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Travel industry leaders worried over flight capacity, urge govt to ensure security of fuel supply

People wait at Wellington airport after foul weather forced the cancellation and delay of dozens of flights.

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Z Energy signalled fuel rationing may be required until December 20.
Photo: RNZ / Rebekah Parsons-King

The travel industry is still waiting to hear from airlines what impact the fuel supply problem could have on customers.

Airlines have been told they will receive 75 percent of what they had planned to use out of Auckland Airport after a shipment of A1 jet fuel was rejected at Marsden Point Terminal.

Travel Agents Association New Zealand president Brent Thomas said flights in the next few weeks were already at capacity.

“We’re just not going to be able to move people around if flights get cancelled because you won’t be able to put them on other flights that day or even that week because airlines have got little or no capacity between now and Christmas.

“Any plane that doesn’t fly has a knock-on impact. One airline, one plane there and back – two flights disrupted is a minimum of 320 people … that takes a long time to clear, and unlikely to be cleared in one day given the capacity issues,” Thomas told Checkpoint.

“It’s the busiest time of year of travel… flights are running at over 90 percent [full] … we’ve got unprecedented demand with a lack of supply … we’re not back to full capacity domestically or internationally.”

“We’ve got to wait and see exactly what will happen. There’s going to be some anxiety out there,” Thomas said.

“We are in a situation that we need to know from the airlines as soon as possible, but to be fair to them I don’t think they’ve got all the information to make those decisions at this stage.”

He expected international flights could get priority over domestic routes because: “You can’t expect a plane to sit here and not fly back to its home land.”

Long-term, the government needed to work with fuel companies and airlines to ensure security of supply, he said.

“That’s the thing that the government’s going to have to sit down with the airlines and airports and look at – what can be done?

“Marsden Refinery is no longer refining this kind of fuel … supply chain from overseas does have issues, therefore have they got enough supply and enough storage in New Zealand is one of the questions they’re going to have to answer.”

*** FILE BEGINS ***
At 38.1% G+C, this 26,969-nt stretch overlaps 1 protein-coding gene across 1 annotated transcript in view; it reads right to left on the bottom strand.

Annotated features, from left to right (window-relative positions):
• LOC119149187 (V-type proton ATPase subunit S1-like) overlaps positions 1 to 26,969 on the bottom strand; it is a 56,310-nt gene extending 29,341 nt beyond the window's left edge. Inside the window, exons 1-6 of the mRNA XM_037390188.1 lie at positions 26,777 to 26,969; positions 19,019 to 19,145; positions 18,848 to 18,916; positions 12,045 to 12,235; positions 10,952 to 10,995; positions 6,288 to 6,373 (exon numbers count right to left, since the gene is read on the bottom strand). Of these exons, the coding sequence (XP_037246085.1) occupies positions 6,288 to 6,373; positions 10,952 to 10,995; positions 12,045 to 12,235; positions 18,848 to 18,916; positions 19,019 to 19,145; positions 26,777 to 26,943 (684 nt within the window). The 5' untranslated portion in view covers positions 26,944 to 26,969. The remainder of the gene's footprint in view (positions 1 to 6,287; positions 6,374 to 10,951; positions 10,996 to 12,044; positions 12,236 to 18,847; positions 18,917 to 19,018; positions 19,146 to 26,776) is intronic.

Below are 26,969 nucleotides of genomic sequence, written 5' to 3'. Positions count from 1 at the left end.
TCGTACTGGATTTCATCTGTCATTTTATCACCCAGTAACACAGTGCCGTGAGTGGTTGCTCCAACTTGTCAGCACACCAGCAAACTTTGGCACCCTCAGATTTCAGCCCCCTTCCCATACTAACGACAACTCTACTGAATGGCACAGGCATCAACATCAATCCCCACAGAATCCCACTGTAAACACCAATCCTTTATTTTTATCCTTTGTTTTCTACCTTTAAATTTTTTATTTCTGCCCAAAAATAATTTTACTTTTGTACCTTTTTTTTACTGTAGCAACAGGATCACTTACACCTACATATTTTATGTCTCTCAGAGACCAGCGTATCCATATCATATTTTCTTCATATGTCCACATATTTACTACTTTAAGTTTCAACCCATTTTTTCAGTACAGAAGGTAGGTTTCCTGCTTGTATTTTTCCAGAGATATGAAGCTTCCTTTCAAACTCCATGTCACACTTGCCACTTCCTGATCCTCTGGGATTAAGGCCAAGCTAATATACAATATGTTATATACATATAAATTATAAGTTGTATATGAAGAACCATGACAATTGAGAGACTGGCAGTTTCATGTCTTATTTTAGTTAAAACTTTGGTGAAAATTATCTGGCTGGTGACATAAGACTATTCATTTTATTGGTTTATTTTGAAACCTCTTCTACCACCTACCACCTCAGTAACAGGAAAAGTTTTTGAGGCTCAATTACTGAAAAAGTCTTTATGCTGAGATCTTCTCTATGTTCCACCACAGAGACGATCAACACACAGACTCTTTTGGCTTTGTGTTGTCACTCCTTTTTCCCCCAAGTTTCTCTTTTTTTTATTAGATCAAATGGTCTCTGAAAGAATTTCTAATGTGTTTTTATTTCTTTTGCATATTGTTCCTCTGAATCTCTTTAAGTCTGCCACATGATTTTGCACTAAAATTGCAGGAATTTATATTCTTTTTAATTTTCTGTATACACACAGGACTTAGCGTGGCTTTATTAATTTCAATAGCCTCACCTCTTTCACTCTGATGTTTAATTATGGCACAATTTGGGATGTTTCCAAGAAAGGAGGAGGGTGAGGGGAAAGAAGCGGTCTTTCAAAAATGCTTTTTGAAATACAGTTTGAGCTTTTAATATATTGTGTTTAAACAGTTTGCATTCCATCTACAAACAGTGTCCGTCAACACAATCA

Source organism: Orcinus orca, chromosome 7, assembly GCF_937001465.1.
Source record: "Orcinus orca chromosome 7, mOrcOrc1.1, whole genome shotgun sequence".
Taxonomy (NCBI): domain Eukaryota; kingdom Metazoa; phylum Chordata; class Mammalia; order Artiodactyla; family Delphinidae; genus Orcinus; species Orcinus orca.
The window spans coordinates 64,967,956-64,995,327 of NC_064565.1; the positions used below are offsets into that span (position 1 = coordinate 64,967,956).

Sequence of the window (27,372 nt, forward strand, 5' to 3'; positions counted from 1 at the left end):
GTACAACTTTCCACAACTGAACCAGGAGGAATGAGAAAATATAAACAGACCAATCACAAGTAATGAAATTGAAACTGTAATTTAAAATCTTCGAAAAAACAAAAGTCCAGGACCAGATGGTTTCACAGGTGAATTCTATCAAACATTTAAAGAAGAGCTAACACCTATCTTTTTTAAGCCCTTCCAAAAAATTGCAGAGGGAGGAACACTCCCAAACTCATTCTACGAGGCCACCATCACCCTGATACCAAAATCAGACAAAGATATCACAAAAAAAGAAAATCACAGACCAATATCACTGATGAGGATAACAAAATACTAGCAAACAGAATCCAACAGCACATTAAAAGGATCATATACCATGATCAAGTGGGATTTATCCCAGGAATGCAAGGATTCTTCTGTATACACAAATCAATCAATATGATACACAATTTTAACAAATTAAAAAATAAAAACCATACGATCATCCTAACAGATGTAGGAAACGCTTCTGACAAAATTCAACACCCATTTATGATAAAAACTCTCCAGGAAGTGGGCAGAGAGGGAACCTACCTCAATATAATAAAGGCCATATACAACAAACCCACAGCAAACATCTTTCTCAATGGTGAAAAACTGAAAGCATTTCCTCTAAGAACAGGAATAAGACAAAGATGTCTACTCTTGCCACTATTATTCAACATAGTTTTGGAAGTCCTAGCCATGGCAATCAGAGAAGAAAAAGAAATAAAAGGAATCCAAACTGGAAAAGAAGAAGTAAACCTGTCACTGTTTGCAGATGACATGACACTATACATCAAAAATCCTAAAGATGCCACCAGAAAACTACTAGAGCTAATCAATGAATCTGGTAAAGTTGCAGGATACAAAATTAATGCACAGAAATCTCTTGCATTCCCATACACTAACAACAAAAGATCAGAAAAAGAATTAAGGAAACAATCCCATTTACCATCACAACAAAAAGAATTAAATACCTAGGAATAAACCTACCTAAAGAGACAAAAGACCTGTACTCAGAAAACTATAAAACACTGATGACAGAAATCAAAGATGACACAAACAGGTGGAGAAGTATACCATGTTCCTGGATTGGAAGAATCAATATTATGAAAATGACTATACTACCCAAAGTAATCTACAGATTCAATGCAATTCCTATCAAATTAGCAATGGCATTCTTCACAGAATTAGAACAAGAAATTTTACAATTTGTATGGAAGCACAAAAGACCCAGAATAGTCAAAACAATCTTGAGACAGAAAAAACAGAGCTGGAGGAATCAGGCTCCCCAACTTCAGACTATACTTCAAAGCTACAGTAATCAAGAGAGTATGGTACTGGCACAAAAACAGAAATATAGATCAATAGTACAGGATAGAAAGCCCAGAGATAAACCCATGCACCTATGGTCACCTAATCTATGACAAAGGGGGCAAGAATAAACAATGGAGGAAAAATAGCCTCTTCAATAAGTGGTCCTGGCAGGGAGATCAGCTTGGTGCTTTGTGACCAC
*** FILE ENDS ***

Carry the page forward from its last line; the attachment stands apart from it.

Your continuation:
Z Energy, which owns the dud shipment, signalled rationing may be required until December 20.

Energy chief executive Mike Bennetts said the fuel had passed tests on the ship but a potentially hazardous problem with “high conductivity levels” was identified as it was being unloaded.

“Aviation fuel quality is so important to get right clearly, that anything that is slightly off specification, we wouldn’t take the risk of using it.”

Chemistry experts have told RNZ that high conductivity in aviation fuel could increase the chance that a static electric charge builds-up, especially on long distance flight, which could lead to sparking and explosions.

No-one from either Air New Zealand or Jetstar was available for interview.

But both airlines told RNZ they were “working closely with their fuel suppliers” and were not making any changes to their schedule at this stage.

The Board of Airline Representatives of New Zealand chief executive Cath O’Brien said rationing would affect both domestic and international flights but airlines were working urgently to minimise the impact on customers.

“However, we all want to know as soon as possible what is being done to solve the shortage problem?

“While a shipment is due to arrive at Marsden Point on December 12, that was expected anyway. The impact shipment still creates a supply hole. Are additional supplies being sought? Or can the fuel supplier clean the rejected fuel?”

Fuel supply shortages could affect imports and exports, as airlines jettisoned freight to reduce weight, she said.

“However, they are going to be doing everything they can to avoid those kind of disruptions to freight or to passengers.”

Another option for long-haul flights would be making more refuelling stops.

But that also required regulatory approval, hiring more ground handling staff and having to change staff rosters and scheduling, as well as making an allocated landing slot.

The organisation is calling on the Government to get better contingency plans in place.

Last month the Government announced plans to require importers and wholesalers to hold between three and four weeks of jetfuel, petrol and diesel.

Energy Minister Megan Woods said she hds been in talks with fuel companies about bringing forward fuel stockholding obligations, which were due to come into effect in 2024.

“At this stage we’re not expecting to see major disruptions to passenger services.”

She declined to be interviewed on Checkpoint.

Prime Minister Jacinda Ardern confirmed travellers had nothing to worry about.

“Christmas is not cancelled.”

Story Credit: rnz.co.nz

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